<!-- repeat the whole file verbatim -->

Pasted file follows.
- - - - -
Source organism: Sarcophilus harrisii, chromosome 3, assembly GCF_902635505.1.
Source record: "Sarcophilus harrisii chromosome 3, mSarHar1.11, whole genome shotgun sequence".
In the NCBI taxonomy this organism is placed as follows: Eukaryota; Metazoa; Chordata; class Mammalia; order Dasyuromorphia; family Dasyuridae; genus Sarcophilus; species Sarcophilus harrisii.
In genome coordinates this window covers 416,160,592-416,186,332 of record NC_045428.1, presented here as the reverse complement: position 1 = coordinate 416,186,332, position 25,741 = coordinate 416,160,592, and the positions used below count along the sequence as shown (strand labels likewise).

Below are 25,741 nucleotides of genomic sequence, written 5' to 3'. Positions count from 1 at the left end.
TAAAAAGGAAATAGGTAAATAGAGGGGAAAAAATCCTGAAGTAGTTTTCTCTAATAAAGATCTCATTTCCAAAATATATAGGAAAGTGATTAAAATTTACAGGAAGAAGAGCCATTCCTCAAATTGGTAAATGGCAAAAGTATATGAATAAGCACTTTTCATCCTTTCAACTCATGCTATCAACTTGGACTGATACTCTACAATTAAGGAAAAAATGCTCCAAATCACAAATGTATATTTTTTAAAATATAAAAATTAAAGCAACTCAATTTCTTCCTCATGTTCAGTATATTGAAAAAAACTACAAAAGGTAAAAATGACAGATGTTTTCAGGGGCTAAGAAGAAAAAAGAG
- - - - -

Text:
Source organism: Sarcophilus harrisii, chromosome 3, assembly GCF_902635505.1.
Source record: "Sarcophilus harrisii chromosome 3, mSarHar1.11, whole genome shotgun sequence".
In the NCBI taxonomy this organism is placed as follows: Eukaryota; Metazoa; Chordata; class Mammalia; order Dasyuromorphia; family Dasyuridae; genus Sarcophilus; species Sarcophilus harrisii.
In genome coordinates this window covers 416,160,592-416,186,332 of record NC_045428.1, presented here as the reverse complement: position 1 = coordinate 416,186,332, position 25,741 = coordinate 416,160,592, and the positions used below count along the sequence as shown (strand labels likewise).

Below are 25,741 nucleotides of genomic sequence, written 5' to 3'. Positions count from 1 at the left end.
TAAAAAGGAAATAGGTAAATAGAGGGGAAAAAATCCTGAAGTAGTTTTCTCTAATAAAGATCTCATTTCCAAAATATATAGGAAAGTGATTAAAATTTACAGGAAGAAGAGCCATTCCTCAAATTGGTAAATGGCAAAAGTATATGAATAAGCACTTTTCATCCTTTCAACTCATGCTATCAACTTGGACTGATACTCTACAATTAAGGAAAAAATGCTCCAAATCACAAATGTATATTTTTTAAAATATAAAAATTAAAGCAACTCAATTTCTTCCTCATGTTCAGTATATTGAAAAAAACTACAAAAGGTAAAAATGACAGATGTTTTCAGGGGCTAAGAAGAAAAAAGAG